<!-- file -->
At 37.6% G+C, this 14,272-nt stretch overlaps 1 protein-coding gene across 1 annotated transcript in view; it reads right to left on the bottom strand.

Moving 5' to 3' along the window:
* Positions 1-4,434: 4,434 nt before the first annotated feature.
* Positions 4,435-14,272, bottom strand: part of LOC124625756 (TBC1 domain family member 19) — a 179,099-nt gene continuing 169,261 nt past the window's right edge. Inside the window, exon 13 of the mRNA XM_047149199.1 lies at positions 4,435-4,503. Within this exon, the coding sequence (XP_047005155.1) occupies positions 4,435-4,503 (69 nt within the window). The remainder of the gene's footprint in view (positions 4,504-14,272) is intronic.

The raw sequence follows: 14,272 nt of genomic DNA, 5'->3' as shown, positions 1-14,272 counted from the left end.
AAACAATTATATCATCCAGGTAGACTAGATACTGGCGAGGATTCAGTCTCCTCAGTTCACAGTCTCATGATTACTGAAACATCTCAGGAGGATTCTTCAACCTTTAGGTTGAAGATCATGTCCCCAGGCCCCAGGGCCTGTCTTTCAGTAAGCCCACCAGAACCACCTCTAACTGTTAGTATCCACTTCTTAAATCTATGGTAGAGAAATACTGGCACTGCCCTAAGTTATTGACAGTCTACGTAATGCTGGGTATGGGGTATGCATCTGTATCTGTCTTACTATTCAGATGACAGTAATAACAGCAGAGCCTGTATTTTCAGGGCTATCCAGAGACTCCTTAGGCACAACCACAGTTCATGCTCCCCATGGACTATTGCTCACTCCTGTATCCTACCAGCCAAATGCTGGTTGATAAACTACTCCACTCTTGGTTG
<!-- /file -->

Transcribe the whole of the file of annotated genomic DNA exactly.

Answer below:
At 37.6% G+C, this 14,272-nt stretch overlaps 1 protein-coding gene across 1 annotated transcript in view; it reads right to left on the bottom strand.

Moving 5' to 3' along the window:
* Positions 1-4,434: 4,434 nt before the first annotated feature.
* Positions 4,435-14,272, bottom strand: part of LOC124625756 (TBC1 domain family member 19) — a 179,099-nt gene continuing 169,261 nt past the window's right edge. Inside the window, exon 13 of the mRNA XM_047149199.1 lies at positions 4,435-4,503. Within this exon, the coding sequence (XP_047005155.1) occupies positions 4,435-4,503 (69 nt within the window). The remainder of the gene's footprint in view (positions 4,504-14,272) is intronic.

The raw sequence follows: 14,272 nt of genomic DNA, 5'->3' as shown, positions 1-14,272 counted from the left end.
AAACAATTATATCATCCAGGTAGACTAGATACTGGCGAGGATTCAGTCTCCTCAGTTCACAGTCTCATGATTACTGAAACATCTCAGGAGGATTCTTCAACCTTTAGGTTGAAGATCATGTCCCCAGGCCCCAGGGCCTGTCTTTCAGTAAGCCCACCAGAACCACCTCTAACTGTTAGTATCCACTTCTTAAATCTATGGTAGAGAAATACTGGCACTGCCCTAAGTTATTGACAGTCTACGTAATGCTGGGTATGGGGTATGCATCTGTATCTGTCTTACTATTCAGATGACAGTAATAACAGCAGAGCCTGTATTTTCAGGGCTATCCAGAGACTCCTTAGGCACAACCACAGTTCATGCTCCCCATGGACTATTGCTCACTCCTGTATCCTACCAGCCAAATGCTGGTTGATAAACTACTCCACTCTTGGTTG